In summary, when the DNS record for a hostname is altered to point to a new IP address or removed altogether from DNS, but the previous IP address is still operational with a valid virtual-host configuration for the same hostname, an attacker with historical knowledge of the host can still gain access to the old data on the old server.
In the absence of an established term to describe this method of host analysis, we have informally dubbed such hosts as “Virtual Ghosts,” a play on the term “Virtual Host.“
Virtual Ghost Busters
This “Virtual Ghost” concept might seem similar to dangling DNS or subdomain takeovers at first glance but is vastly different in execution. First, attackers do not take an active role in this other than targeting the host of prior knowledge. Second, this is not a DNS issue but a more DNS-adjacent one — the problem solely exists with poor server configuration hygiene.
Censys wanted to measure the scope of this “Virtual Ghosting” effect on the internet by sampling two name-based Censys scan snapshots, each a week apart, and analyzing all the IP-based hosts that are still serving content for a DNS record that no longer exists (i.e., the DNS record now returns an NXDOMAIN).
We conducted these tests using two datasets, one random sample and one with a more targeted approach.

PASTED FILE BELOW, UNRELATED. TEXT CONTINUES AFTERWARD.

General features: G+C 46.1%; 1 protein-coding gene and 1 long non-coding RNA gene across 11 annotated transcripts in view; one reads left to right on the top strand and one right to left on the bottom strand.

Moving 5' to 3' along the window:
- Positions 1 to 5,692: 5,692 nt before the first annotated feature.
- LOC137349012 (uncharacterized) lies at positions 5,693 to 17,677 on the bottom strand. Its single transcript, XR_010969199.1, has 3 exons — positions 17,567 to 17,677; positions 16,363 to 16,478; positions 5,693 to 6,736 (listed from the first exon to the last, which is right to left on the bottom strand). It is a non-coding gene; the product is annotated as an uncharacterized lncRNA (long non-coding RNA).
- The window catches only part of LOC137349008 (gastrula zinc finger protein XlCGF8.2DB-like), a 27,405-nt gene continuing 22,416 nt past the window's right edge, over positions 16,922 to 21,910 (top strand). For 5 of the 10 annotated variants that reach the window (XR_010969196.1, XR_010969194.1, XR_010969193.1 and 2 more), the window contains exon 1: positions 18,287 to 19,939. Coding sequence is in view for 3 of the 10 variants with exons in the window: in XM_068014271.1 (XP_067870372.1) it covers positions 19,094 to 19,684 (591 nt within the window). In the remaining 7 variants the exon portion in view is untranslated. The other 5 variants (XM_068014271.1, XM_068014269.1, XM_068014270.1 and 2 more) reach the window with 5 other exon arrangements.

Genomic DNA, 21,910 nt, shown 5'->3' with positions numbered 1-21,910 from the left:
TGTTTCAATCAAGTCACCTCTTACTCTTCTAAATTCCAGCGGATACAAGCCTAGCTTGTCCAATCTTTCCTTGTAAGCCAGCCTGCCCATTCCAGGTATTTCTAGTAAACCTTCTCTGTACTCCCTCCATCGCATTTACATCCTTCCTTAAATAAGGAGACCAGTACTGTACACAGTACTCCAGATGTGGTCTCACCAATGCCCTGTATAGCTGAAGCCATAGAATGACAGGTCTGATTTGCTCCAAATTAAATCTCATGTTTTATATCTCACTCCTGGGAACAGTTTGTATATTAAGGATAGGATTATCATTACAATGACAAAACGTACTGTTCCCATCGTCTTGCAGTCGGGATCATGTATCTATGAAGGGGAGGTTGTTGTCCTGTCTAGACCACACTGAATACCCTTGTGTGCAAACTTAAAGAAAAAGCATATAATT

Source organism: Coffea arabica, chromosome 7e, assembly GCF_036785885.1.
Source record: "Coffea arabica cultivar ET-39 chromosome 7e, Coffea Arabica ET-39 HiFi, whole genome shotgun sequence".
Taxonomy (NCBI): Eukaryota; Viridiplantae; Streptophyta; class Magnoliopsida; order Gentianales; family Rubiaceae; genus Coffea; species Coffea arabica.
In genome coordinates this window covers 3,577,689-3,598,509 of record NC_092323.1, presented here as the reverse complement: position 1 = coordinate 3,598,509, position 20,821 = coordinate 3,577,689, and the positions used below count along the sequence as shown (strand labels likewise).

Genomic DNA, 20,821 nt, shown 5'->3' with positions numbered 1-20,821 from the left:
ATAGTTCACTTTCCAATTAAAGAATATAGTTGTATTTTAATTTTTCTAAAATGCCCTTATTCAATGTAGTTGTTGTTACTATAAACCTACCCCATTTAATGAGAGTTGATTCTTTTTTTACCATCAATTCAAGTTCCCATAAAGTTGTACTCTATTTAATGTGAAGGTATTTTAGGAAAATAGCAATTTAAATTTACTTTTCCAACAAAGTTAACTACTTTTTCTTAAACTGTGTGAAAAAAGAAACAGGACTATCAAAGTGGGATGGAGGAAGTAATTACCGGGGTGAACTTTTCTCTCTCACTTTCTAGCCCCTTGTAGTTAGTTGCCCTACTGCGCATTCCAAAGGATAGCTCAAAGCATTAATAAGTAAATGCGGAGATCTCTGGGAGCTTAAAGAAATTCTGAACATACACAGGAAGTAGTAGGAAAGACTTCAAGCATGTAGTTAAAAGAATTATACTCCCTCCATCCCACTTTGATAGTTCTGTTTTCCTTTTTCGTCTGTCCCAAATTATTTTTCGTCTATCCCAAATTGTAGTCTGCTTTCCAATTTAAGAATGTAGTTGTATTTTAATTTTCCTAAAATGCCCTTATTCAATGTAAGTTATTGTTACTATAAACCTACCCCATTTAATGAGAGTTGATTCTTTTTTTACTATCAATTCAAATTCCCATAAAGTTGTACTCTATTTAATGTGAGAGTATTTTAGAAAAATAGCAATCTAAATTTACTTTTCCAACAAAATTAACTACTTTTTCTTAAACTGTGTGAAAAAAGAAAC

Our first test input was 50,000 random hosts that had an entry in our named scan database on February 02, 2022, but by February 14, they were gone. This removal could mean two things:
- The host went down, or an administrator stopped the network services.
- Censys could not resolve the DNS name to an IP address.
The hosts we’re most interested in are the ones where the DNS names no longer resolve to an IP address, so we first run through every hostname from our sample and validate that the authoritative nameserver for that hostname is returning an NXDOMAIN. This process reduced the number of potential targets to 8,227 hosts, meaning 41,773 hosts in our sample data still had valid DNS records (but do not have services associated with them).
For each verified DNS record that now returns an NXDOMAIN that was found in our sample, we grab a historical copy of the associated host details and make a note of the following information:
- The IP address that the DNS record used to resolve to
- The old Sha256Sum of the HTTP response body
- The old HTML title from the HTTP response
- The old Sha256sum of the TLS server certificate
We then connect to the IP of the host that used to serve content for that expired DNS record and issue three functionally separate HTTP queries:
- A GET request to the old IP with the HTTP Host header and TLS SNI field set to the no longer existing DNS name.
- GET request to the old IP with a random value added to the beginning of the hostname. For example, if the hostname we target is “search.censys.io,” we would issue a GET request for “Host: $random_string.search.censys.io,” – the output of which is then used to test for potential domain name parking sites or default HTTP handlers.
- GET request without the Host header or the SNI field in the TLS handshake set. We want to ensure that our Host header request response differs from just hitting the bare IP.
Our goal with this specific study was to analyze only “real” sites that don’t just return the default HTTP handlers or wildcard domain parking webpages, so we used the two non-Host+SNI queries in steps 2 and 3 to compare against the query we made in step 1. For example, if the response from queries 2 and 3 looks similar to that from query 1, we don’t consider it a “real” website.